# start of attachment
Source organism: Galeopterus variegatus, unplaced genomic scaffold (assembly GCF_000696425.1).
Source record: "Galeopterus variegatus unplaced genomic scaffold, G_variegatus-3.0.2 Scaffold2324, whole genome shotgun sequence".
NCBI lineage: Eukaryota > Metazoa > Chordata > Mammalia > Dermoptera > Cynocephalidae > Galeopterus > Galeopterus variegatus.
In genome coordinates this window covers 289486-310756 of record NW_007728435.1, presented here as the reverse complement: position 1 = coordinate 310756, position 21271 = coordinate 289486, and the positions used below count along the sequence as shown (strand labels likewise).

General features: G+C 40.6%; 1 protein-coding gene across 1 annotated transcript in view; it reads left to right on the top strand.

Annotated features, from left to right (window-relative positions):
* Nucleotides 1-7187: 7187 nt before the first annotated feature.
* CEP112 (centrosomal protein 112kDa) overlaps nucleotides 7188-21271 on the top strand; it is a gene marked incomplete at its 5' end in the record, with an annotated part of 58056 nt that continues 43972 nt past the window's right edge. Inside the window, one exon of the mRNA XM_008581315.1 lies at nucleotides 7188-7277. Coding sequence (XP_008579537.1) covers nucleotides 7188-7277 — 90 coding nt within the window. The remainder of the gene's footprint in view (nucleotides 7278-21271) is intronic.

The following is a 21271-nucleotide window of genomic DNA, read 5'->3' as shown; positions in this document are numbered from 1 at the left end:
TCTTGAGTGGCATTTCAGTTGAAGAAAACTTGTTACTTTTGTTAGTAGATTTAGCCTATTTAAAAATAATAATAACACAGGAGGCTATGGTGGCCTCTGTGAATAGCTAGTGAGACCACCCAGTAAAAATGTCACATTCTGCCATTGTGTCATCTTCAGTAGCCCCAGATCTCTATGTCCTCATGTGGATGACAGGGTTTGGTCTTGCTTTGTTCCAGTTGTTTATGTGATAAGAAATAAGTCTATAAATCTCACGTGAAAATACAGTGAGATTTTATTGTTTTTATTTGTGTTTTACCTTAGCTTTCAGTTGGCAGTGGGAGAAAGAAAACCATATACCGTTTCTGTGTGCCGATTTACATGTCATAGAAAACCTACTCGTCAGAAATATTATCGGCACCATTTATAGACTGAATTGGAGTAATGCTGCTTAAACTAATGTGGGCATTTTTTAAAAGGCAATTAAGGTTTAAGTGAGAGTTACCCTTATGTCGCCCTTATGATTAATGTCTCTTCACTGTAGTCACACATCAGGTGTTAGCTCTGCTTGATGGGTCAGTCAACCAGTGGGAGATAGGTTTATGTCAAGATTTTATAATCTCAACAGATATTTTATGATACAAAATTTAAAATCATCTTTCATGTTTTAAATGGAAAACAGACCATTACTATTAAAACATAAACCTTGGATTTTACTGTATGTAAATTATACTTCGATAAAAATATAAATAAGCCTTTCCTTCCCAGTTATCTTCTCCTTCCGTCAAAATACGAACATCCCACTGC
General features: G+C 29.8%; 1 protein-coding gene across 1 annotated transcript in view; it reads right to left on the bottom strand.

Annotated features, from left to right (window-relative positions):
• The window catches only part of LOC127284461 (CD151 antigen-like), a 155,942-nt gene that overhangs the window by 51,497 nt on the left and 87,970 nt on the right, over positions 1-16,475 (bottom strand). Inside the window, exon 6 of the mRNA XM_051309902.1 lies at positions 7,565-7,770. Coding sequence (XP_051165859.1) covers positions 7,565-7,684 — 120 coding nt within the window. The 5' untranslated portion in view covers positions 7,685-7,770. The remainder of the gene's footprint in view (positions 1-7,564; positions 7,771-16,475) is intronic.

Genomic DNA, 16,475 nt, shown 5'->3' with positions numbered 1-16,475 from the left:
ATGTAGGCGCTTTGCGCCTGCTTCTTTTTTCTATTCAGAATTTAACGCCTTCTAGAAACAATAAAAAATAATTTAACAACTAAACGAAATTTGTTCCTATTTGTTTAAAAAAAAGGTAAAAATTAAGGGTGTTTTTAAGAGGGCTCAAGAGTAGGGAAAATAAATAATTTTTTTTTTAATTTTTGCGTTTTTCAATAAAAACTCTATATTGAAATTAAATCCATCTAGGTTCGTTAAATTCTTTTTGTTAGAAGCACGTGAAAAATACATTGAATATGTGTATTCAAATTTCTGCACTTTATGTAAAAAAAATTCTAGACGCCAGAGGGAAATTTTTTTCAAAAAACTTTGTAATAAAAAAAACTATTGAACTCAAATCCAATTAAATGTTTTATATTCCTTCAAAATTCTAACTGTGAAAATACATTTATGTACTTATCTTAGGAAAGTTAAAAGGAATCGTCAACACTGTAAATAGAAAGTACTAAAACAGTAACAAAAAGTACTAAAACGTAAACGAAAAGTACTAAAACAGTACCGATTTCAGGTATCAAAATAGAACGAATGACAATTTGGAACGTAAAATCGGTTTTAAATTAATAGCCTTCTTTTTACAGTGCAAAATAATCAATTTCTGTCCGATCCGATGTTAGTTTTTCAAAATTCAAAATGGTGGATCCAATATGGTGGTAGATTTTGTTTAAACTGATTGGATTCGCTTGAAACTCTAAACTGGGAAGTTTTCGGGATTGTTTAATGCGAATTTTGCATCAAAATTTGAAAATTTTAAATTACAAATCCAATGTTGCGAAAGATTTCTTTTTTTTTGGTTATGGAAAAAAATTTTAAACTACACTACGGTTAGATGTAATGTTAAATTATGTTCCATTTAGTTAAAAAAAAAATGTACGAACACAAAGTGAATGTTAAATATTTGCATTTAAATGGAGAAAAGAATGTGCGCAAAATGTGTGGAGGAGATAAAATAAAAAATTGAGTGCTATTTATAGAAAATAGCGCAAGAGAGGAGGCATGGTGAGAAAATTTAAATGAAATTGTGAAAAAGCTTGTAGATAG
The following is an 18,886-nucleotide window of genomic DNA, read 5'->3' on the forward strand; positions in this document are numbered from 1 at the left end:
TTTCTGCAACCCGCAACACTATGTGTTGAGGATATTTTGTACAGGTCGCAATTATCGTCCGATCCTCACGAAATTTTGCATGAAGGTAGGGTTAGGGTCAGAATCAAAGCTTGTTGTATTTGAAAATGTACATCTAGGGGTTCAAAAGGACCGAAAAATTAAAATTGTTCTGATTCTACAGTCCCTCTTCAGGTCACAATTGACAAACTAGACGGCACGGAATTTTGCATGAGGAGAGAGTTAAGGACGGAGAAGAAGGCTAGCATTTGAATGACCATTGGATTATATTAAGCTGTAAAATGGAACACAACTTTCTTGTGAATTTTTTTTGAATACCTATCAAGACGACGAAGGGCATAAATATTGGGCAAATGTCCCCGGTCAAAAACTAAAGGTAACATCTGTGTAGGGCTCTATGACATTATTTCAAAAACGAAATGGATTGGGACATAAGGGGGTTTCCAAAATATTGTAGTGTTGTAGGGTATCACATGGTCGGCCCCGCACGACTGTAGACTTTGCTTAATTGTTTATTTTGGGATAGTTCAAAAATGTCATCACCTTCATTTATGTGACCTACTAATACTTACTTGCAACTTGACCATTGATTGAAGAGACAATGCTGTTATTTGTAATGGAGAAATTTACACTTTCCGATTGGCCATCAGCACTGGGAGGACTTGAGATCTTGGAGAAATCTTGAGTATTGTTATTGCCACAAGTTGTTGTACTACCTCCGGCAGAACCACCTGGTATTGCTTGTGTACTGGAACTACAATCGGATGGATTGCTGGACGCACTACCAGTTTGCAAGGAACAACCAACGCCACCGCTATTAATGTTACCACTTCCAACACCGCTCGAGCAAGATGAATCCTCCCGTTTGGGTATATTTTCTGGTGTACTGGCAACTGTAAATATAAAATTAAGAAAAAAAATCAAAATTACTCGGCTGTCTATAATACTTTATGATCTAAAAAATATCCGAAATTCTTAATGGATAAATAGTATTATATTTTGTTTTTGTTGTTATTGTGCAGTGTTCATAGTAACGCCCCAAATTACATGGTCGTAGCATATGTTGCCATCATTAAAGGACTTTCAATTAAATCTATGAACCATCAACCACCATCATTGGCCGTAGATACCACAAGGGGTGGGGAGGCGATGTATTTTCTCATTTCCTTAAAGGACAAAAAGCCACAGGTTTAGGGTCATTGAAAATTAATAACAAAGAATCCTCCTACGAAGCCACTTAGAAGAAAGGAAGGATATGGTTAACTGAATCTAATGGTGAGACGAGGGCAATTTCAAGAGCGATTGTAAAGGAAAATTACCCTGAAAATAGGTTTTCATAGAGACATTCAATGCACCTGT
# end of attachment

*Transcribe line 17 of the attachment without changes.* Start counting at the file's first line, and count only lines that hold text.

TTTCTGCAACCCGCAACACTATGTGTTGAGGATATTTTGTACAGGTCGCAATTATCGTCCGATCCTCACGAAATTTTGCATGAAGGTAGGGTTAGGGTCAGAATCAAAGCTTGTTGTATTTGAAAATGTACATCTAGGGGTTCAAAAGGACCGAAAAATTAAAATTGTTCTGATTCTACAGTCCCTCTTCAGGTCACAATTGACAAACTAGACGGCACGGAATTTTGCATGAGGAGAGAGTTAAGGACGGAGAAGAAGGCTAGCATTTGAATGACCATTGGATTATATTAAGCTGTAAAATGGAACACAACTTTCTTGTGAATTTTTTTTGAATACCTATCAAGACGACGAAGGGCATAAATATTGGGCAAATGTCCCCGGTCAAAAACTAAAGGTAACATCTGTGTAGGGCTCTATGACATTATTTCAAAAACGAAATGGATTGGGACATAAGGGGGTTTCCAAAATATTGTAGTGTTGTAGGGTATCACATGGTCGGCCCCGCACGACTGTAGACTTTGCTTAATTGTTTATTTTGGGATAGTTCAAAAATGTCATCACCTTCATTTATGTGACCTACTAATACTTACTTGCAACTTGACCATTGATTGAAGAGACAATGCTGTTATTTGTAATGGAGAAATTTACACTTTCCGATTGGCCATCAGCACTGGGAGGACTTGAGATCTTGGAGAAATCTTGAGTATTGTTATTGCCACAAGTTGTTGTACTACCTCCGGCAGAACCACCTGGTATTGCTTGTGTACTGGAACTACAATCGGATGGATTGCTGGACGCACTACCAGTTTGCAAGGAACAACCAACGCCACCGCTATTAATGTTACCACTTCCAACACCGCTCGAGCAAGATGAATCCTCCCGTTTGGGTATATTTTCTGGTGTACTGGCAACTGTAAATATAAAATTAAGAAAAAAAATCAAAATTACTCGGCTGTCTATAATACTTTATGATCTAAAAAATATCCGAAATTCTTAATGGATAAATAGTATTATATTTTGTTTTTGTTGTTATTGTGCAGTGTTCATAGTAACGCCCCAAATTACATGGTCGTAGCATATGTTGCCATCATTAAAGGACTTTCAATTAAATCTATGAACCATCAACCACCATCATTGGCCGTAGATACCACAAGGGGTGGGGAGGCGATGTATTTTCTCATTTCCTTAAAGGACAAAAAGCCACAGGTTTAGGGTCATTGAAAATTAATAACAAAGAATCCTCCTACGAAGCCACTTAGAAGAAAGGAAGGATATGGTTAACTGAATCTAATGGTGAGACGAGGGCAATTTCAAGAGCGATTGTAAAGGAAAATTACCCTGAAAATAGGTTTTCATAGAGACATTCAATGCACCTGT